Re: Lapdog not watchdog
quote: "When will the ICO investigate all the Xbox Live account emptying that's been occuring for the last 2 years, where gamers are losing REAL money.. The answer is, they won't because Microsoft have done a great job of covering up the problem, unlike Sony's open and honest approach...."
OK, I'll bite :)
a) read the T&Cs and the EULA for XBox Live and MS Points; they specifically claim that once you turn cash into Points, it no longer has a monetary value; someone nicking all your Points (which they can't do directly, instead it gets spent on FIFA 13 players or some shit) has not relieved you of anything with a direct monetary value, according to the T&Cs / EULA you have already agreed to. Stupid, but apparently legally binding; you have not lost "real money", you've lost a bunch of "game coupons" with a face value of <0.0001p.
b) having a password of "password" or "abc123" does not, regardless of the backend security used, make your account secure. How many of these breaches were of accounts where they had been dictionary cracked due to lax password practises, instead of directly attributable to shoddy MS backend practises? I'm not (deliberately, anyway) an MS apologist, but I do know that some people use crap passwords, and then use the same crap password everywhere.
A friend of mine had his Live account cleared of points because he used the same email address and password as his PSN account (which was leaked in the attack). That particular cleanout could be easily attributed to Sony, not MS. It could also be easily attributed to him being an idiot and reusing the same credentials for both services. How many other people are in a similar boat?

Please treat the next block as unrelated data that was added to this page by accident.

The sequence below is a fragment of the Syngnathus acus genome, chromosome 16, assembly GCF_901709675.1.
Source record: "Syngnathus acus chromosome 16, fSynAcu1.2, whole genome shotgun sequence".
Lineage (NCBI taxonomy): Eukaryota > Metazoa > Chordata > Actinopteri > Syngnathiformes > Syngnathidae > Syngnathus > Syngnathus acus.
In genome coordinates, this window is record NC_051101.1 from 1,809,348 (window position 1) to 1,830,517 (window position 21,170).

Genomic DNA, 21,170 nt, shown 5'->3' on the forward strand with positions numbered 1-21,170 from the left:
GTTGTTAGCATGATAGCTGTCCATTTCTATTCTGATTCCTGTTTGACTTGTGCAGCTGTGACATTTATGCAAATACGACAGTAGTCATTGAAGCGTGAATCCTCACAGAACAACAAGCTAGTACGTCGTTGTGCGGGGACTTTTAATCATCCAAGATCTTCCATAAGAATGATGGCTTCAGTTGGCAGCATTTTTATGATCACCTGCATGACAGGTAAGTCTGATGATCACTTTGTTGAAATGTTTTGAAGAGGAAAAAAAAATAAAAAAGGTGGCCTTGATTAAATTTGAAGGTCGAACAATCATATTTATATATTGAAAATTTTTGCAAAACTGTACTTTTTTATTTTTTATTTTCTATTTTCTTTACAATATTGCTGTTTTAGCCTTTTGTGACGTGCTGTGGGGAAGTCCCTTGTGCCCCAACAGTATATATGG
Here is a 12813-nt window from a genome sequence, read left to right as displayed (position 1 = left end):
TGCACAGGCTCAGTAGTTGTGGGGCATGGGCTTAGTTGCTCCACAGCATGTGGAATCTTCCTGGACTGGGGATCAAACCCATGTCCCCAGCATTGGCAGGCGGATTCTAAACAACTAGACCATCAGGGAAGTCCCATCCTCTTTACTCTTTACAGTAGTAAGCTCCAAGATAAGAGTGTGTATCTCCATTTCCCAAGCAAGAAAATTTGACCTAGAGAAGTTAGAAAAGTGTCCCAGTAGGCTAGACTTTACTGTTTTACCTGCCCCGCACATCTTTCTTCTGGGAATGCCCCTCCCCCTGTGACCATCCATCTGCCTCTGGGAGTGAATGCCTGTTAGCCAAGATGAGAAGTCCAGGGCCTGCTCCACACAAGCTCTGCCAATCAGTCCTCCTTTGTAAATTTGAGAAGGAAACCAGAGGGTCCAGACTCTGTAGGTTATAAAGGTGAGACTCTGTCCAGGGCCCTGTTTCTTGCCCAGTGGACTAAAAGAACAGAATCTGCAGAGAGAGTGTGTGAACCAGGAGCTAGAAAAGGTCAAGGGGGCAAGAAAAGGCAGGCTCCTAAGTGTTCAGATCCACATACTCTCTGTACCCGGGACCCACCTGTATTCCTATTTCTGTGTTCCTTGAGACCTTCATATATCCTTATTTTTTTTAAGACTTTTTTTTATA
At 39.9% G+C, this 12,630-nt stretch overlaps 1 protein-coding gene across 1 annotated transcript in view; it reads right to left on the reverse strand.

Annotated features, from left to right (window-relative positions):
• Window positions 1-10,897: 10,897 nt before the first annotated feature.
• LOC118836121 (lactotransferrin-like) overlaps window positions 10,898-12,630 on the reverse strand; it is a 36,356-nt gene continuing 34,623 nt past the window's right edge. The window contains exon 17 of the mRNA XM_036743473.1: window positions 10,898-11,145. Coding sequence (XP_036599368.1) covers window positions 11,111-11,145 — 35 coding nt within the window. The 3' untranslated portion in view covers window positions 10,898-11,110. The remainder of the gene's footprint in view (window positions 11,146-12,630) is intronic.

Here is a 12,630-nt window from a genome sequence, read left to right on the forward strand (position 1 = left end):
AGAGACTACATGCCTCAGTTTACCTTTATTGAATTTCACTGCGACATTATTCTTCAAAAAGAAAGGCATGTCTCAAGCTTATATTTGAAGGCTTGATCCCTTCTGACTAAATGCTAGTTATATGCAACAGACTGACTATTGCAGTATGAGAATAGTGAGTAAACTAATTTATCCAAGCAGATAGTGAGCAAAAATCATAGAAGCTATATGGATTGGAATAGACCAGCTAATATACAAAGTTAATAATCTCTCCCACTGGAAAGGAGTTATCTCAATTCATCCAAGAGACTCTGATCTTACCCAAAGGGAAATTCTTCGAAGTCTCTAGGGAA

I'm going to assume that you have had you Live account cleaned out, which is why you have a bee in your bonnet regarding this. If this is the case, can you confirm that your password was unique among all your accounts, strong, and that you used a different email address from any used on sites with weak / nonexistent security (preferably also unique amongst all accounts you hold)? Bear in mind that "Average Joe wouldn't, so I don't see why I should have to" is not going to get you any sympathy from me; sorry to rain on your parade, but the easy availability of domain names, and hosts with MPOP mailboxes, means that using unique addresses for everything is actually quite straightforward, if you don't want to cheap out on your account security.
I'm minded to start a company that offers to rejig all your physical locks to run from the same key; it's the physical security equivalent of reusing the same password, so surely a majority of people will be happy to give up the extra security for the increased simplicity? And when someone clones their key and cleans them out, they can just blame me for making the key easy to copy or something, instead of examining why they, deliberately, chose to cripple their security in the name of laziness :)